The Sixers’ idea isn’t new. Sports arenas around the US have built on or near transit.

Filed in Sport by on July 22, 2022 0 Comments

These days, hardly anybody builds them like New Jersey did in 1979, when it broke ground in the Meadowlands swamp for a sports arena that would be surrounded by acres of parking. It housed the NBA’s Nets and the Devils of the NHL until both fled to dense urban centers with transit options.

The Devils play two blocks from Newark Penn Station, and the Prudential Center arena is connected to light rail. The now Brooklyn Nets play in the Barclays Center, served by 10 New York subway lines and the Long Island Railroad. In fact, the traffic engineer who helped design the center, which opened in 2012, slashed 51% of planned parking spaces, saying he wanted to “scare drivers away.”

For about 25 years, developers of sports arenas and city planners have increasingly prioritized easy access to mass transit — along with the usual amenities to keep fans around longer and spending more.

Transit clearly was on the minds of the investors who have floated the idea of ​​building a new arena for the Philadelphia 76ers over Jefferson Station, a SEPTA hub in Center City served by 12 Regional Rail lines, the Market-Frankford Line and a number of buses roads. It’s also within walking distance of the PATCO trains from South Jersey.

“What could be better than sports and transit? Now it can be in one place,” SEPTA General Manager and CEO Leslie S. Richards told the Inquirer.

She noted that a fan can travel from almost anywhere to see the New York Rangers at Madison Square Garden, which sits on top of multiple transit and inter-city rail options.

“It’s nice to grab a bite in the city and meet up with friends afterwards,” Richards said. If an arena were built above Jefferson Station, Sixers fans could do the same.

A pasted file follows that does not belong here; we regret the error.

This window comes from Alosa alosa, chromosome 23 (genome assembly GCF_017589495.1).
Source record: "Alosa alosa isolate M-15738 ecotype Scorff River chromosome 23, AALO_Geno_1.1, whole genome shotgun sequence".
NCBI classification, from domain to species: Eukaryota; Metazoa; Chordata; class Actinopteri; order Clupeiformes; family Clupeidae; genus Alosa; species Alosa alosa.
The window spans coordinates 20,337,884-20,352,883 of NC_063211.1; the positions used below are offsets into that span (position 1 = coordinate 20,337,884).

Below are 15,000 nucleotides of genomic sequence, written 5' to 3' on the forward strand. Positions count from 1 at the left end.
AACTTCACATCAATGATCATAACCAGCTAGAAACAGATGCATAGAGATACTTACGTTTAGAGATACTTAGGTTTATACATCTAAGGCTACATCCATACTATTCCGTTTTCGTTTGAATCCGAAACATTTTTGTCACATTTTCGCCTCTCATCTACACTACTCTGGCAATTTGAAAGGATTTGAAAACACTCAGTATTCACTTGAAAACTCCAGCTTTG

Here are examples of other urban sports arenas connected to public transportation.


  • Transit: MBTA’s North Station underneath. Four commuter rail lines; two subway lines; Amtrak’s Maine route.

  • Supporters: Boston Celtics, NBA; Boston Bruins, NHL

BROOKLYN, NY: Barclays Center

  • Transit: Nine subway lines, Long Island RR.

  • Holders: Brooklyn Nets, NBA; New York Liberty, WNBA

DALLAS: American Airlines Arena

  • Transit: Victory Station—TRE commuter rail. Two light-rail lines

  • Holders: Dallas Mavericks, NBA; Dallas Stars, NHL

DENVER: Ball Arena, aka “The Can”

  • Transit: Three light-rail lines

  • Supporters: Denver Nuggets, NBA. Colorado Avalanche, NHL


  • Transit: Long Island Railroad, which also has stops in nearby Queens

  • Holding: New York Islanders, NHL

MANHATTAN: Madison Square Garden

  • Transit: Penn Station directly under arena with Amtrak, LIRR and NJ Transit trains; six subway lines at 34th St.-Penn Station, also below.

  • Supporters: New York Knicks, NBA; NHL’s New York Rangers

  • Opened: 1968 at current location. (Three former MSGs at other locations, beginning in 1879)

ST. LOUIS: Enterprise Arena

  • Transit: Metrolink subway/light rail

  • Holding: St. Louis Blues, NHL

SALT LAKE CITY: Vivint Safe Home Arena

  • Transit: Two TRAX light rail lines


  • Transit: One Muni Metro light rail line. Fans can transfer from BART regional transit system.

  • Holding: Golden State Warriors, NBA

WASHINGTON: Capital One Arena

  • Transit: Three Metro subway lines at Gallery Place

  • Supporters: Washington Wizards, NBA; Washington Capitals, NHL



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